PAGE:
others have shown positive effects overall but reduced benefits for groups with multiple risk factors.
Several interventions highlighted in this chapter have been tested in two or more randomized controlled trials and in evaluations by researchers other than the developers of the interventions. Evidence has been found for long-term results with different populations. Many other promising interventions have not yet been subjected to this level of testing.
Given the convergence of evidence related to the positive effects of interventions aimed at improving family functioning and family support, the committee concludes that this area warrants both concerted dissemination and continued research. Some factors, such as poverty, that have notable effects on multiple disorders but have not been subjected to much empirical research merit rigorous evaluation.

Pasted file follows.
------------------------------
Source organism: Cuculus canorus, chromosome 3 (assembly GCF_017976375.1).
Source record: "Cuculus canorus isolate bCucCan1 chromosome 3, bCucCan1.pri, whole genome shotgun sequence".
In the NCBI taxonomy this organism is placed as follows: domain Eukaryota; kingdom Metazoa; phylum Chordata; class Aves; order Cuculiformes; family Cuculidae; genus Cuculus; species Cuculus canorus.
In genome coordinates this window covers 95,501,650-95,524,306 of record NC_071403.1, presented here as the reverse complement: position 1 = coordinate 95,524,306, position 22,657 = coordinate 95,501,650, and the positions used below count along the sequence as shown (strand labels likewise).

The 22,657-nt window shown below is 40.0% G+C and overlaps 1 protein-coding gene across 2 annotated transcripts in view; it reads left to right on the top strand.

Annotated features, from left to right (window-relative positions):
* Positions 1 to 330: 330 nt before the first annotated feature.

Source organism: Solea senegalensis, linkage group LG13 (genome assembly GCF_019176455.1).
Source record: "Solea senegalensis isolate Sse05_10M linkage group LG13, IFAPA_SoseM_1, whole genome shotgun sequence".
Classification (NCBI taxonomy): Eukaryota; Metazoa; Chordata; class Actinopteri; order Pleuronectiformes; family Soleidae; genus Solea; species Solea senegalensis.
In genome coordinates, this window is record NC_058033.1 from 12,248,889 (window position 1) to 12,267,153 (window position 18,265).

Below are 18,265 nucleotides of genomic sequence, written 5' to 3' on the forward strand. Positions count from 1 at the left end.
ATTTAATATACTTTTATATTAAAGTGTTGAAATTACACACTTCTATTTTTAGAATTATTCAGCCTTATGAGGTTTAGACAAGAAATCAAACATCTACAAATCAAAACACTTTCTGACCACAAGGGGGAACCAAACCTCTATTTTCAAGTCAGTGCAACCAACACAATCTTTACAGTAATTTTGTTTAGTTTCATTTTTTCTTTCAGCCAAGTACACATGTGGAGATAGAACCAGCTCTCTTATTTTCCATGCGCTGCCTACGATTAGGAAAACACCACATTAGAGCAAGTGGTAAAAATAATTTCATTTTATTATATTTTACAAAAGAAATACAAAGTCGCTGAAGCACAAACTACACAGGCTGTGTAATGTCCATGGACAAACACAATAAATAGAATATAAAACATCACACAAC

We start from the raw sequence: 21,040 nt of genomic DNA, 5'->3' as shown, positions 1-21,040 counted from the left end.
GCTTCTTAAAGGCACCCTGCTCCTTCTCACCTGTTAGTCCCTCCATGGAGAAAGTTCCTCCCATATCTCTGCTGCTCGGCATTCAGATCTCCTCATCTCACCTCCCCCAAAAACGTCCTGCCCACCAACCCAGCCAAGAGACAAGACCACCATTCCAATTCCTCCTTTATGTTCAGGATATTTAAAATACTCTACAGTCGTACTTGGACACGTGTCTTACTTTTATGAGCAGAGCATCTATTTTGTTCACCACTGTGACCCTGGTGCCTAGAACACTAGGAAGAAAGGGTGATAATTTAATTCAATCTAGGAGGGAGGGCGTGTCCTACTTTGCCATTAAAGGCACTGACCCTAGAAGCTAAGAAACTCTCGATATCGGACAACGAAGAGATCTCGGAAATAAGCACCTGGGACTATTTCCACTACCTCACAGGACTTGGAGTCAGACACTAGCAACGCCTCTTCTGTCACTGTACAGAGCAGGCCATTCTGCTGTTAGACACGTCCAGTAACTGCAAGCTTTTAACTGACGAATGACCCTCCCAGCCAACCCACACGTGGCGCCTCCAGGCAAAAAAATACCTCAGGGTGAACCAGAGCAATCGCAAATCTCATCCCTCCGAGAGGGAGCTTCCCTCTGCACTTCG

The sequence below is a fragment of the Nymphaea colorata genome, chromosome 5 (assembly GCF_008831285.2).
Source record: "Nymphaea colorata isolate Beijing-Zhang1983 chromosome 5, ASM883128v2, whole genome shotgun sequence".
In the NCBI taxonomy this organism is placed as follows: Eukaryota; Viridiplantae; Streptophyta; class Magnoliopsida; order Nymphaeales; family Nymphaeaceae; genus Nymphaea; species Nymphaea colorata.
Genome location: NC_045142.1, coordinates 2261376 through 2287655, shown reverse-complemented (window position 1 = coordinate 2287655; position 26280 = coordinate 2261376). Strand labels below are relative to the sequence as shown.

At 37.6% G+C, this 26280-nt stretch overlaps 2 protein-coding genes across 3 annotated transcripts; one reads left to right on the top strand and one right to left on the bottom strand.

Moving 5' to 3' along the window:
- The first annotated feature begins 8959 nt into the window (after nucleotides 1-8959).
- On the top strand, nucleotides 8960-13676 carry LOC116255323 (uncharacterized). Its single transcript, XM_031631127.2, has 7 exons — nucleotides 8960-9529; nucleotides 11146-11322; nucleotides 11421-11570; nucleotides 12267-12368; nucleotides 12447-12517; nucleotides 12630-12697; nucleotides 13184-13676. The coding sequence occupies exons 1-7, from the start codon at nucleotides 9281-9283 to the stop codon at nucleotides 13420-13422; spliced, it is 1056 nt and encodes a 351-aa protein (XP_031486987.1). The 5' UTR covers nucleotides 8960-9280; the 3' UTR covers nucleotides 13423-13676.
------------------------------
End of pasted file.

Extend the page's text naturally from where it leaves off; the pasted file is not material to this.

Similarly, the evidence of positive effects from school-based interventions points to the considerable potential—with the support of continued evaluation and implementation research in collaboration with educators—of prevention practices in schools aimed at increasing the resilience of children and reducing the risk for MEB disorders. Also promising are interventions at the level of communities, including local community interventions, as well as mass media and Internet interventions, and approaches targeting policies, which warrant continued and rigorous research.